Follow by Email

Monday, 3 October 2011

ADORNO & JAZZ (Part 2)

This is the second extract from a piece I wrote on Adorno and Jazz, part of a longer article in which I analyse, from a socialist perspective, Adorno's critique of the genre...

Adorno's critique of the commodification of culture extends to classical music insofar as it is fragmented by commercial pressures, and "served up" to the masses in a form which, in tearing it out of context, renders it aesthetically meaningless. The process of commodification tears the heart and meaning out of classical music just as surely as it does "pop" music. As he says: "The difference in the reception of official "classical" music and light music no longer have any real significance. They are only still manipulated for reasons of marketability."

However, he is particularly abrasive about jazz and its associated musical forms, presumably since it has no cultural pre-history outside the context of modern capitalism and commercial mass consumption. Among Adorno's examples of types of "temple slave" he specifically singles out the "jazz enthusiast who legitimizes himself by having knowledge about what is in any case inescapable." For Adorno, jazz (and by implication everything that fed into it, including the blues) seems to embodify the worst aspects of cultural commodification and fetishization, and since its internal laws are radically different from those of the European classical musical tradition, he views it as somehow a defective, inferior form of culture which is utterly, irrevocably debased. Both classical and "pop" music are disintegrated by commodity fetishization, but in this process it is "pop" music which is tested to destruction. As he says: "If atomized listening means progressive decomposition for the higher music, there is nothing more to decompose in the lower music."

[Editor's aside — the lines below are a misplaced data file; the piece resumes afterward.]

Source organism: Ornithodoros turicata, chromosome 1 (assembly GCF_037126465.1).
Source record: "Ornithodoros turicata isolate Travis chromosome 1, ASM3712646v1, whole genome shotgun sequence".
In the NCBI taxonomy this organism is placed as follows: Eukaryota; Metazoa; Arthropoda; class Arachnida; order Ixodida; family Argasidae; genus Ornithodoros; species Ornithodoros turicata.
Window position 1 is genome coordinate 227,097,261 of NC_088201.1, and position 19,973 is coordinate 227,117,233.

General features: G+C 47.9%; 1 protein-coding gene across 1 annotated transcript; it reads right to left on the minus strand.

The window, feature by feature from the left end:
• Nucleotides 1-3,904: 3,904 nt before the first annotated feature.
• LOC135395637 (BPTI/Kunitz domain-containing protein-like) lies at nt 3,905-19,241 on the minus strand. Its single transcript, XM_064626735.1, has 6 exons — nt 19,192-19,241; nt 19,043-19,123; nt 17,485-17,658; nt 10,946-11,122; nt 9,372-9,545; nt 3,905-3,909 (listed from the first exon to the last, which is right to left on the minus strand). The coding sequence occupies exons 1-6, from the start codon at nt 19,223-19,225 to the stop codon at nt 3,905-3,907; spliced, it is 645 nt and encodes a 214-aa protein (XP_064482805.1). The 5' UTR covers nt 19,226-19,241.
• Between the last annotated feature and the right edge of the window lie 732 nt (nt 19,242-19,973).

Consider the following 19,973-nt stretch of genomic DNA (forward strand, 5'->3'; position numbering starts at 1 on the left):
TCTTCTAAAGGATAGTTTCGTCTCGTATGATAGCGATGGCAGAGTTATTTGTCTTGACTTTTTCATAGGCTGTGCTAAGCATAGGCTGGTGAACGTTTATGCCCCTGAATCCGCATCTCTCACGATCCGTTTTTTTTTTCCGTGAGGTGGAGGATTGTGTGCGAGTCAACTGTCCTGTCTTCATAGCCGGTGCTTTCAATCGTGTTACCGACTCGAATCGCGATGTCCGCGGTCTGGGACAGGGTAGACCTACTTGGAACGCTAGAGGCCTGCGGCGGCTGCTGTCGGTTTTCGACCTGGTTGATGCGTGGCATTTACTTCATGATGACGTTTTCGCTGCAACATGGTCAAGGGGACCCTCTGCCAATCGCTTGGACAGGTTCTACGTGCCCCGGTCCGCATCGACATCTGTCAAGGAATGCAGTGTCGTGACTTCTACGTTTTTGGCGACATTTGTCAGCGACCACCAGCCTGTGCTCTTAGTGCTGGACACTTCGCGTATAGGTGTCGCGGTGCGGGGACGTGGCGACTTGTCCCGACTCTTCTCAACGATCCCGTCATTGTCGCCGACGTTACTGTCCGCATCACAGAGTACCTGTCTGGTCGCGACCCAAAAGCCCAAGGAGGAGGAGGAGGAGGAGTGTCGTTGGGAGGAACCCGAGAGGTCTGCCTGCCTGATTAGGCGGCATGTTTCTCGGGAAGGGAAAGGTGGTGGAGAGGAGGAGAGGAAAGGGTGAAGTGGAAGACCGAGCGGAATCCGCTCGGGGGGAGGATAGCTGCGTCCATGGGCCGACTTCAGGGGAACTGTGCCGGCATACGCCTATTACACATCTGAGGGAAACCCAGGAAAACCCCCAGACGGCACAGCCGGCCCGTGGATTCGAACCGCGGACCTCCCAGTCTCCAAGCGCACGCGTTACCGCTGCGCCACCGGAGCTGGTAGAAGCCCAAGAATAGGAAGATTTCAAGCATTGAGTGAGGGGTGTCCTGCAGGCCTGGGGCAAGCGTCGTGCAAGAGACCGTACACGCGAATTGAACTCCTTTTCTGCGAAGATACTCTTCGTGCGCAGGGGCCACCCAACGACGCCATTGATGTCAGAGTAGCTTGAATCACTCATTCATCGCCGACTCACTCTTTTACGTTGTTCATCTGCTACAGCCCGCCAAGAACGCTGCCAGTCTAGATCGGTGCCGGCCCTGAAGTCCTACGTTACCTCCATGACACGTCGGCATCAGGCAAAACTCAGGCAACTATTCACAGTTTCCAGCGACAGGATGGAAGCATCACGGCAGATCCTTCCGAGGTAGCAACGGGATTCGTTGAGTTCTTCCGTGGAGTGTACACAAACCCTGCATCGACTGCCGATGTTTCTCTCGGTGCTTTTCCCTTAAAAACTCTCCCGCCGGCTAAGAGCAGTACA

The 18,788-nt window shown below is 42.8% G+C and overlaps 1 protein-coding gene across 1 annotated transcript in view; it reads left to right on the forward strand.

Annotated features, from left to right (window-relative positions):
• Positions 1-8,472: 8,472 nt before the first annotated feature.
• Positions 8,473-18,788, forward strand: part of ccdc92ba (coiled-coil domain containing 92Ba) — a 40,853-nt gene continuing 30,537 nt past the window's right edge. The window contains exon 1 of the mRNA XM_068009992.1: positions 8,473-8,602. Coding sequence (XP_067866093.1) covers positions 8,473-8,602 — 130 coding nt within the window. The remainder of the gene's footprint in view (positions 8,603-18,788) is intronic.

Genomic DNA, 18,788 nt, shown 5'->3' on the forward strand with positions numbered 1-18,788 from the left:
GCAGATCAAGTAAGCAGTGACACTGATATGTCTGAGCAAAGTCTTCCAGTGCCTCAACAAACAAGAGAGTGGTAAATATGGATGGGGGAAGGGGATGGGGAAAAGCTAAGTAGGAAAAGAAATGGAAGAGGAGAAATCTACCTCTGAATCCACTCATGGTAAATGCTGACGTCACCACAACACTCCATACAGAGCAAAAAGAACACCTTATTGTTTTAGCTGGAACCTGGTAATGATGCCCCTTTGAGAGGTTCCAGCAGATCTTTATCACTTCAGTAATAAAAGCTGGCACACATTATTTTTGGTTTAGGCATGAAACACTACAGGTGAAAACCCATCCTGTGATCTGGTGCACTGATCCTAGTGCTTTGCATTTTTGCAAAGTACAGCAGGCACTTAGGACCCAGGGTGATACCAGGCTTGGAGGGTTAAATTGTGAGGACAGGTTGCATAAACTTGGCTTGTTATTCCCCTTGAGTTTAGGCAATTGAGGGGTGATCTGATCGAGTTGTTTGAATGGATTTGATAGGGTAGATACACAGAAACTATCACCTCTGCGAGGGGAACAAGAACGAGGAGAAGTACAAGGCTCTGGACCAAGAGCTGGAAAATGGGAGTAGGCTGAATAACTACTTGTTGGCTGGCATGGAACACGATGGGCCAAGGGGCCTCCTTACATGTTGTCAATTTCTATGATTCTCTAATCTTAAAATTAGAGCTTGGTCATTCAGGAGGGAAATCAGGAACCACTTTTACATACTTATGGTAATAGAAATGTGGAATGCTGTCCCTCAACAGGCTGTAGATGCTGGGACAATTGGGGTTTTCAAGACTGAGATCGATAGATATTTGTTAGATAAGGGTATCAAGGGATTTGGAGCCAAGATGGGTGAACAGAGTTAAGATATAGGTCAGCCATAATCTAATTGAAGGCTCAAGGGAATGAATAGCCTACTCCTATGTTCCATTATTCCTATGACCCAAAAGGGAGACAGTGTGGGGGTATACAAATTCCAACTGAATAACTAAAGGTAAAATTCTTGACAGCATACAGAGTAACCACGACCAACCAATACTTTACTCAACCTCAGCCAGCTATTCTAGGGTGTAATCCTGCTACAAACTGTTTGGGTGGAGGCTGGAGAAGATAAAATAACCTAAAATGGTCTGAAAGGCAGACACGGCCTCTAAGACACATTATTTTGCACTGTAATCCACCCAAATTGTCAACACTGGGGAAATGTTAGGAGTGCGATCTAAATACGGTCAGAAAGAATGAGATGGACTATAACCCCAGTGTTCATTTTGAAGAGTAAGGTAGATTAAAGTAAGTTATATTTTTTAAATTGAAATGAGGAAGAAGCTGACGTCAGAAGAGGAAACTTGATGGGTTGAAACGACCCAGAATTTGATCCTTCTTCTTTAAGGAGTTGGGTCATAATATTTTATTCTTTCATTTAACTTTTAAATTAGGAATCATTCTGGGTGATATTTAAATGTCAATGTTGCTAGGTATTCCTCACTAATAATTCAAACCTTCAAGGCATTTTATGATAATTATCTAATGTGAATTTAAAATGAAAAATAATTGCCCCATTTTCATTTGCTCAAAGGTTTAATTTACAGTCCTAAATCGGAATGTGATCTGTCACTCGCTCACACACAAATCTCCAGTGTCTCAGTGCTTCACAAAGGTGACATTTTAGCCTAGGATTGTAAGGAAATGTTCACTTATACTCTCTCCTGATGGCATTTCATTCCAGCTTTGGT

He goes on to argue that since jazz is rigidly formulaic and totally standardized "the charms which (the listeners) enjoy must be of an approved type." Of dissonance in jazz - the so-called "blue notes" - he argues that although "even techniques of intentional misplaying have developed...an appearance of harmlessness accompanies all these customs". He further argues that every "extravagant sonority" in jazz must be produced in such a way that the consumer hears it "as a substitute for a "normal" one." He argues that the characteristic elements of jazz are presented in a fragmented, dissociated way, so that "all that is realised is what the spotlight falls on - striking melodic intervals, unsettling modulations, intentional or unintentional mistakes, or whatever condenses itself into a formula." He draws a parallel between the way jazz is listened to and Walter Benjamin's notion of the state of distraction which is the condition in which people view a cinema film. "Deconcentrated listening", he argues, "makes the perception of a whole impossible."